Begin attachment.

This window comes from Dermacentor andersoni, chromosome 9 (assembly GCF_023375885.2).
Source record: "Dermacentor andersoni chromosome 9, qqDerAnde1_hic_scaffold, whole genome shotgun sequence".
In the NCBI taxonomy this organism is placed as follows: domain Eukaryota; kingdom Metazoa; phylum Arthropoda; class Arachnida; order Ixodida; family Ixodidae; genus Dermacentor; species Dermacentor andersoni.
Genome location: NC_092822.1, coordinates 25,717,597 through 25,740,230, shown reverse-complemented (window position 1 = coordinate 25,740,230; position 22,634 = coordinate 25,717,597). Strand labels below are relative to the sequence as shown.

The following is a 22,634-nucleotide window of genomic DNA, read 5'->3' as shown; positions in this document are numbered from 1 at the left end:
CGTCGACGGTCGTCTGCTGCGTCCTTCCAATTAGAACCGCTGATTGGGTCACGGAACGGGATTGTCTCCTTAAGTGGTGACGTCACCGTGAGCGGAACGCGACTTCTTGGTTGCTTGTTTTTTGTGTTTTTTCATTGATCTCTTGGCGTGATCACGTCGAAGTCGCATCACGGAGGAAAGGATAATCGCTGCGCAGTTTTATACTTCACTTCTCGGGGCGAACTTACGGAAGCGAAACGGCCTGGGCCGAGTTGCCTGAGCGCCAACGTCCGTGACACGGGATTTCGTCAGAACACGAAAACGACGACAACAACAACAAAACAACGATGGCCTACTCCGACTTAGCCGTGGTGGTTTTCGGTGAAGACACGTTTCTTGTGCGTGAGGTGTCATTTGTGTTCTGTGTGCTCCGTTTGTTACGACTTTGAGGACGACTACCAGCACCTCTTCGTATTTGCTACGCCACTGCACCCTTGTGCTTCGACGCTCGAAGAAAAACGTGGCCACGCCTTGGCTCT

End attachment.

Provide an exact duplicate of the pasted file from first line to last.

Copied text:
This window comes from Dermacentor andersoni, chromosome 9 (assembly GCF_023375885.2).
Source record: "Dermacentor andersoni chromosome 9, qqDerAnde1_hic_scaffold, whole genome shotgun sequence".
In the NCBI taxonomy this organism is placed as follows: domain Eukaryota; kingdom Metazoa; phylum Arthropoda; class Arachnida; order Ixodida; family Ixodidae; genus Dermacentor; species Dermacentor andersoni.
Genome location: NC_092822.1, coordinates 25,717,597 through 25,740,230, shown reverse-complemented (window position 1 = coordinate 25,740,230; position 22,634 = coordinate 25,717,597). Strand labels below are relative to the sequence as shown.

The following is a 22,634-nucleotide window of genomic DNA, read 5'->3' as shown; positions in this document are numbered from 1 at the left end:
CGTCGACGGTCGTCTGCTGCGTCCTTCCAATTAGAACCGCTGATTGGGTCACGGAACGGGATTGTCTCCTTAAGTGGTGACGTCACCGTGAGCGGAACGCGACTTCTTGGTTGCTTGTTTTTTGTGTTTTTTCATTGATCTCTTGGCGTGATCACGTCGAAGTCGCATCACGGAGGAAAGGATAATCGCTGCGCAGTTTTATACTTCACTTCTCGGGGCGAACTTACGGAAGCGAAACGGCCTGGGCCGAGTTGCCTGAGCGCCAACGTCCGTGACACGGGATTTCGTCAGAACACGAAAACGACGACAACAACAACAAAACAACGATGGCCTACTCCGACTTAGCCGTGGTGGTTTTCGGTGAAGACACGTTTCTTGTGCGTGAGGTGTCATTTGTGTTCTGTGTGCTCCGTTTGTTACGACTTTGAGGACGACTACCAGCACCTCTTCGTATTTGCTACGCCACTGCACCCTTGTGCTTCGACGCTCGAAGAAAAACGTGGCCACGCCTTGGCTCT